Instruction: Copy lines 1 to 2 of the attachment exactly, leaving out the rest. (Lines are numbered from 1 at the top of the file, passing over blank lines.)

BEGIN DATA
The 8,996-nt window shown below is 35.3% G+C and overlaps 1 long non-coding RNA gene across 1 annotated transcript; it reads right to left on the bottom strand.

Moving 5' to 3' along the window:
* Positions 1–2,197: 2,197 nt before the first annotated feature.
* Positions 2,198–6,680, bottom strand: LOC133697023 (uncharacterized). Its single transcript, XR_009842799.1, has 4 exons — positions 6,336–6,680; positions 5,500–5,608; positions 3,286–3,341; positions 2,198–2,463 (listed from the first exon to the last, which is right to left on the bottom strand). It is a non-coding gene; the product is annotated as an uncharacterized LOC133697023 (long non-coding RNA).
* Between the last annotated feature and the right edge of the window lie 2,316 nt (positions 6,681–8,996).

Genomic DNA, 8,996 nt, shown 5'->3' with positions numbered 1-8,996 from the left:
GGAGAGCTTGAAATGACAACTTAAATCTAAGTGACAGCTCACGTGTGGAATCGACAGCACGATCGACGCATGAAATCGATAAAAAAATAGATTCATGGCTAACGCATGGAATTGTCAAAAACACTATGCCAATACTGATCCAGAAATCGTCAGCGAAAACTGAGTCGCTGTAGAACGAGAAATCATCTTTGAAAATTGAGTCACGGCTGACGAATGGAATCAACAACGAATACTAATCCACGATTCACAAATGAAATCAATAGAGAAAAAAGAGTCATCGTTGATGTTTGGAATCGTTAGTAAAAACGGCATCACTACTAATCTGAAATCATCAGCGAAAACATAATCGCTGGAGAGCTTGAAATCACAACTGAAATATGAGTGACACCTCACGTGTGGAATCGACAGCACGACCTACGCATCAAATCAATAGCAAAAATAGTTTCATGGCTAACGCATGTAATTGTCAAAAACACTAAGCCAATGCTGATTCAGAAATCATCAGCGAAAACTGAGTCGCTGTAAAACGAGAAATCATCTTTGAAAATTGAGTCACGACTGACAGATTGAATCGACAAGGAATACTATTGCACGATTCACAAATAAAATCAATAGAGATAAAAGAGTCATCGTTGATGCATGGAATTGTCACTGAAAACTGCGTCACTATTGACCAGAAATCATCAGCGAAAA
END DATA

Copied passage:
The 8,996-nt window shown below is 35.3% G+C and overlaps 1 long non-coding RNA gene across 1 annotated transcript; it reads right to left on the bottom strand.

Moving 5' to 3' along the window: